On June 12, Colorado State offensive lineman Barry Wesley, who is Black, stood in front of teammates and told them about what he called the "the most unforgettable day of my life," imploring his fellow Black players, “Be careful. If you think it can’t happen to you, it definitely can.”
Wesley and a coworker, Kyle Farrell, had been trying to find clients for their roofing company a day earlier when they were attacked by Scott Gudmundsen, a white resident of Loveland, Col., who was outfitted with body armor, two knives and two guns, including one with an optic sight. Gudmundsen held Wesley at gunpoint during the incident and knelt on the lineman's neck.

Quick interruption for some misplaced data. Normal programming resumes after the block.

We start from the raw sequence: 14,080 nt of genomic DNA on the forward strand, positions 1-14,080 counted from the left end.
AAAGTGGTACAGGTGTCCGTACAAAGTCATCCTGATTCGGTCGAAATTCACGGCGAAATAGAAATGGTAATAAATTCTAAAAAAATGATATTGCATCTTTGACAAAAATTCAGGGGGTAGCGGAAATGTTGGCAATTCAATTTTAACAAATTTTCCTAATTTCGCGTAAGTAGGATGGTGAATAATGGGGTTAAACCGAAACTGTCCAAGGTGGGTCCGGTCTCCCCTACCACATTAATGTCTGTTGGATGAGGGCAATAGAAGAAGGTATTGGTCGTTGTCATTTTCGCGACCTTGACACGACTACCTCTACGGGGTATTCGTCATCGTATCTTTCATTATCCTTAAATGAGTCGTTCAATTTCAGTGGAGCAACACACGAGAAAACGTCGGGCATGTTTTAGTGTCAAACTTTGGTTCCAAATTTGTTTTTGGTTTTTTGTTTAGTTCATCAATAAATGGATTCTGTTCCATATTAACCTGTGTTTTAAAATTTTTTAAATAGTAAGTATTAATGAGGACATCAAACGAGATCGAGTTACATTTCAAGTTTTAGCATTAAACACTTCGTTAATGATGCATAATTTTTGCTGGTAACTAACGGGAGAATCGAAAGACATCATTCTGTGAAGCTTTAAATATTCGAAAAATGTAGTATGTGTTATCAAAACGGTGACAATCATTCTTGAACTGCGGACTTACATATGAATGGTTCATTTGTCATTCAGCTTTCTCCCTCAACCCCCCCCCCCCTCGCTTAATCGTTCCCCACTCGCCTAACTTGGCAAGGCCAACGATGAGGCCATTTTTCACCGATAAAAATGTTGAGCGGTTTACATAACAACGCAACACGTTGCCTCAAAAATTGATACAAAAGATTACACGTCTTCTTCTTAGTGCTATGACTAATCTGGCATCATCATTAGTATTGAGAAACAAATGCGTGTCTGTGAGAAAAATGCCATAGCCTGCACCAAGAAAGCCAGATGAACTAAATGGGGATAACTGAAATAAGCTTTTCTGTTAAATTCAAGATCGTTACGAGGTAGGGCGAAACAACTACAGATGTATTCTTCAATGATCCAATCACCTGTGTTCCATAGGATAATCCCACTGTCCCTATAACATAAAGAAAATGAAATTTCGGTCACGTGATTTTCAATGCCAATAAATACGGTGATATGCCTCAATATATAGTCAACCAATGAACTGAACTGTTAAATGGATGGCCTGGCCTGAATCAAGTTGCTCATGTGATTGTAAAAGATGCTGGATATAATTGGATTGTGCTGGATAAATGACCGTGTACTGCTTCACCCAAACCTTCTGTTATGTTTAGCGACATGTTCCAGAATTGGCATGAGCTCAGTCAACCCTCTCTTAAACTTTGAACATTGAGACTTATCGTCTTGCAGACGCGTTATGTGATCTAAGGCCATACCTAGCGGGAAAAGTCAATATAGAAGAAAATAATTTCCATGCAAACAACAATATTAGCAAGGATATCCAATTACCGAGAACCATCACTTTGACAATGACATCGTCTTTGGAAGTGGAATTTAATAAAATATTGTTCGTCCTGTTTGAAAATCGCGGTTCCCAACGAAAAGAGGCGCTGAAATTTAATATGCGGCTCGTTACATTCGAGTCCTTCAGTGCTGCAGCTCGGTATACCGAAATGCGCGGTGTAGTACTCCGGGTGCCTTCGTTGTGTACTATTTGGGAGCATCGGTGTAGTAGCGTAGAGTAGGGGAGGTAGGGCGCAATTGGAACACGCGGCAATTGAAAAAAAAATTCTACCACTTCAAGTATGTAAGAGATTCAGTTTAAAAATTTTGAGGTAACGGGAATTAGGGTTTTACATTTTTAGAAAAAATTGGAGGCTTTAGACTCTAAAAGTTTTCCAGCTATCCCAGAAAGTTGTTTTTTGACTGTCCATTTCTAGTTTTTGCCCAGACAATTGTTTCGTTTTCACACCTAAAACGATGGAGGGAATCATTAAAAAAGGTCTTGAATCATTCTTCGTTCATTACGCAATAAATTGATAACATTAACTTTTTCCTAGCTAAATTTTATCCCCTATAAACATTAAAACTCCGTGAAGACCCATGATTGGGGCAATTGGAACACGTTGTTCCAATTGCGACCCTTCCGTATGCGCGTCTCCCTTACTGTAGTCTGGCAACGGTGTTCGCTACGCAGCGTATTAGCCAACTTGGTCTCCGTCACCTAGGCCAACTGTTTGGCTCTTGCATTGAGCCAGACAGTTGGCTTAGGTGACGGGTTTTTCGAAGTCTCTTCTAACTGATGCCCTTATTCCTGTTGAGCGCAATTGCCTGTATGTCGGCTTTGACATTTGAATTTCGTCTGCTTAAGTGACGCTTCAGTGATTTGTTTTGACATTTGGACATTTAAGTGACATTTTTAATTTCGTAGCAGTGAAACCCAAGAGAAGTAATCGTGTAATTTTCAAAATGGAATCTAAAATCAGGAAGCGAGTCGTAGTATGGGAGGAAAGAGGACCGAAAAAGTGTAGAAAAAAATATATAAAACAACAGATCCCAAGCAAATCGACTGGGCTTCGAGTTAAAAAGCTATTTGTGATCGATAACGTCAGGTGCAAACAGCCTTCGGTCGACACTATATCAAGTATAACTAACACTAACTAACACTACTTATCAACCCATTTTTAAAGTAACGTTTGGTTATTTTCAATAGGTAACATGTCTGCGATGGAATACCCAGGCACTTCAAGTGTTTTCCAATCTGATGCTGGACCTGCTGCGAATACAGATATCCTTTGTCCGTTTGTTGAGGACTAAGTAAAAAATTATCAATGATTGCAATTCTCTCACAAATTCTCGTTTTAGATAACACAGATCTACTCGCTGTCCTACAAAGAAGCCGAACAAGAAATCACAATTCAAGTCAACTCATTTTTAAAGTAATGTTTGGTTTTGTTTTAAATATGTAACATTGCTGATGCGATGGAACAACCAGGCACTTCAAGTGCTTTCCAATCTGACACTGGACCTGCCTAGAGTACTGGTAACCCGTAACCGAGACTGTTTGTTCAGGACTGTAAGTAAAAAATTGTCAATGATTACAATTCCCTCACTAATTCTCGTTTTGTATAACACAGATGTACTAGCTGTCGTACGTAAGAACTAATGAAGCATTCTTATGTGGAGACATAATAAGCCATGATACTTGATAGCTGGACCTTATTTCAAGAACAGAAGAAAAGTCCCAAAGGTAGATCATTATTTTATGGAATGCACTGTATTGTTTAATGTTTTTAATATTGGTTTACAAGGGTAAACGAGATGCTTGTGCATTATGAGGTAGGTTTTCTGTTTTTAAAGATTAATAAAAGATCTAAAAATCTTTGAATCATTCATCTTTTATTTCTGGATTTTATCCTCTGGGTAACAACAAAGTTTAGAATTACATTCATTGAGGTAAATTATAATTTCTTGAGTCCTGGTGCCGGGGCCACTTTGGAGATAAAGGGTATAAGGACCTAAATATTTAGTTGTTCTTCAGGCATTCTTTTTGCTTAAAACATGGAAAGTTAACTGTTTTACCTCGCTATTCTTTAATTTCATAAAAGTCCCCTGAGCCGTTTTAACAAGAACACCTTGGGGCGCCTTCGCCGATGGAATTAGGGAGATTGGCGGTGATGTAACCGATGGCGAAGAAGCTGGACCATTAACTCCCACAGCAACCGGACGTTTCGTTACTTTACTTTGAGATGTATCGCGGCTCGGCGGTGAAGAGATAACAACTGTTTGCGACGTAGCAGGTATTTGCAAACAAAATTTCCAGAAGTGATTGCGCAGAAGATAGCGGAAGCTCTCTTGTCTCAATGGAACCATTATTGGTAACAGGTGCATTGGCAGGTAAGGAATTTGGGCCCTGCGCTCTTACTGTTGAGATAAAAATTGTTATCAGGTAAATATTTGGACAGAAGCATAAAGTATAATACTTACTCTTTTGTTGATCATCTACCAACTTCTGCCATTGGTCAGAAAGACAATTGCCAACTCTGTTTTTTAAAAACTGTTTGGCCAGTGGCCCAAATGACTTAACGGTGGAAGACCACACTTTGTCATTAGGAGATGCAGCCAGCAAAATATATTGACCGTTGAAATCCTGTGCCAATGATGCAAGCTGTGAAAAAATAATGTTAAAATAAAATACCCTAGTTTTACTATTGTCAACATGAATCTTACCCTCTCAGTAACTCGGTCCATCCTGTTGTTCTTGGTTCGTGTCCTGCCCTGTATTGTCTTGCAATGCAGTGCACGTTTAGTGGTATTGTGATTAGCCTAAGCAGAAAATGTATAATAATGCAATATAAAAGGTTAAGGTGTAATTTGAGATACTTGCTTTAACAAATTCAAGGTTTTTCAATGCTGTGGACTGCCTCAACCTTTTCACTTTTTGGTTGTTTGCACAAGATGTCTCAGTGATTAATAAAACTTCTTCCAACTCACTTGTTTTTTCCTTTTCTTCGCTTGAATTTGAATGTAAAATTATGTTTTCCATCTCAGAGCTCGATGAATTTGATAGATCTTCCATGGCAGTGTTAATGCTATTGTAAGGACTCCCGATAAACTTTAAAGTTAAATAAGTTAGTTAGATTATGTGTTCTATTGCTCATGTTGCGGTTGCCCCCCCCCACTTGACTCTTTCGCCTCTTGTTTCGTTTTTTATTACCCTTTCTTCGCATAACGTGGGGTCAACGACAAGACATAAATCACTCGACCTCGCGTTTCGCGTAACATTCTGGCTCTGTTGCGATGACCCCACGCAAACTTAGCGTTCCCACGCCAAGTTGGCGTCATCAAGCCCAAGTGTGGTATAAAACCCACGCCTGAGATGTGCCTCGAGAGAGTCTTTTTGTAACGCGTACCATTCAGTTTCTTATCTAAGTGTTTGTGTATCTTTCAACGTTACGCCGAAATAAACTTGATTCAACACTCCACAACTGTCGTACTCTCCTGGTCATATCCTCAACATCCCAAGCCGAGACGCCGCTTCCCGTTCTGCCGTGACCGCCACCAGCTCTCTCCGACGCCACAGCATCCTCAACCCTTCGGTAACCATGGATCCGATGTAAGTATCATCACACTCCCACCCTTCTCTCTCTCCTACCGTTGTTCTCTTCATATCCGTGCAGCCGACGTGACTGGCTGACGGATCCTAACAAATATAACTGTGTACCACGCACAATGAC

Police eventually arrived at the scene and arrested Gudmundsen on two counts of felony menacing and false imprisonment, plus two charges of illegal firearm use.
While Gudmundsen claimed he was protecting his community from what he believed to be antifa, Wesley thinks Gudmundsen's attack was a product of the current racially-charged climate in the United States.
While Wesley continues to process what happened to him, he realizes that vulnerability through his trauma will both help him understand what he's been through and educate those around him about the social injustices Black people face in the U.S.
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